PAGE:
Last month, on a dark and rainy Saturday, I took shelter at the Cottonmill Spa at Sopwell House Hotel in St Albans, Hertfordshire.
A little later than your usual spa day, I booked into the ‘Evening Retreat’, making my way up from London after a lazy morning at home for a spa session, treatment of my choice and a three-course dinner.
The average woman in the UK will spend over £140,000 on cosmetics and haircare during her life — and this number is constantly growing, which is no surprise considering the prices of beauty treatments. (Research here.)
Last month I made the very grown-up decision of getting myself a pure silk pillowcase for my skin and hair, in an effort to slow down the emergence of fine lines that have been bothering me for a while now.
As my skin began to age, I first fretted over my frown line. Now that I am nearing 30 my laugh/smile lines are quickly catching up on the scale of concern because they aren’t coming from continual joy or laughter, but from my face being squished onto a pillow overnight as I sleep. And one side is worse than the other because I sleep on it more than the other).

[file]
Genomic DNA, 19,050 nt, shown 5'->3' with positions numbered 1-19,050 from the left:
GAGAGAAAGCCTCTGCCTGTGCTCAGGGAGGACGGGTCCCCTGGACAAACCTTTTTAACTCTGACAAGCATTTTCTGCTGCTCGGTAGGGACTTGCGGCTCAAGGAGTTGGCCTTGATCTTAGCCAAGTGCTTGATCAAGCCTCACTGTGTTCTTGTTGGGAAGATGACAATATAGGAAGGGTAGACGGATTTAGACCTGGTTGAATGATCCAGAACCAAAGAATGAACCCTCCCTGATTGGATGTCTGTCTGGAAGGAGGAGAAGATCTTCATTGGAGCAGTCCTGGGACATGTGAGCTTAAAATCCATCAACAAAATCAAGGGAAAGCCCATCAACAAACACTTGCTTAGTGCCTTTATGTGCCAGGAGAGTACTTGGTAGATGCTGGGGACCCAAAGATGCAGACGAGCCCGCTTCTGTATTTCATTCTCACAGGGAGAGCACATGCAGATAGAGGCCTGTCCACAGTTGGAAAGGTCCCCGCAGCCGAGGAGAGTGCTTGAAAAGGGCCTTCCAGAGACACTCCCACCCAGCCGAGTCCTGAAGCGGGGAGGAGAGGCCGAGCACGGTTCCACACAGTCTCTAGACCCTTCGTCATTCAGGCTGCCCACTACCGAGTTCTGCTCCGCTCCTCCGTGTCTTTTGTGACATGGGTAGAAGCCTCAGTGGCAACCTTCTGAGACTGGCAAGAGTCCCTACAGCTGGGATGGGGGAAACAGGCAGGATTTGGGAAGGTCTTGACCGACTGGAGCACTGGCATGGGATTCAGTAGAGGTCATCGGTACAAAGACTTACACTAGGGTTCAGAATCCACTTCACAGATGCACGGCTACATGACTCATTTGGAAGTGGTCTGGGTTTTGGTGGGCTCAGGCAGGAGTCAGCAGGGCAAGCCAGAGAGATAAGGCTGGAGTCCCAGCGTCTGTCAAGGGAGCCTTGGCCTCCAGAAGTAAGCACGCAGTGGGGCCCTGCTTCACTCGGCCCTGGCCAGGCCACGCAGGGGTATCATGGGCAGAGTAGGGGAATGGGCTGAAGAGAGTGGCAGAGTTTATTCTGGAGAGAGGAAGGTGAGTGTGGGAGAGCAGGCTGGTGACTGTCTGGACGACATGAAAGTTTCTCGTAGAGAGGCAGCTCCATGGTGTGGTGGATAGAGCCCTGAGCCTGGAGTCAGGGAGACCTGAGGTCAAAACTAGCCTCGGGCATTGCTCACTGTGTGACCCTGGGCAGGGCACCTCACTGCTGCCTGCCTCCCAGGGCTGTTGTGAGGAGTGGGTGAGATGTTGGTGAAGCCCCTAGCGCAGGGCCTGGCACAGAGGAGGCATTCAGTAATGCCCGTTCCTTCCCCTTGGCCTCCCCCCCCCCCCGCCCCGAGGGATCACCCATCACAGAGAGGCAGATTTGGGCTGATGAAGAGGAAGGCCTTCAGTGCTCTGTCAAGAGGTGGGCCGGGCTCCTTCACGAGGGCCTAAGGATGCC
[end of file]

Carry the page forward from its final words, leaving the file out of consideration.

Can subjecting yourself to extreme temperatures aid weight loss, improve skin condition, boost your immune system and help the body heal faster? Is cryotherapy good for you?
Throughout history, people around the world have cooled and heated the body in the hope of reaping physiological benefits. Saunas have been used in Finland for thousands of years and the Ancient Egyptians used the cold to treat injuries and ailments. Fast forward to today, and people are heating their bodies in infrared saunas, while others are enduring extreme cold by standing in a -90C chamber, and now I’m one of them.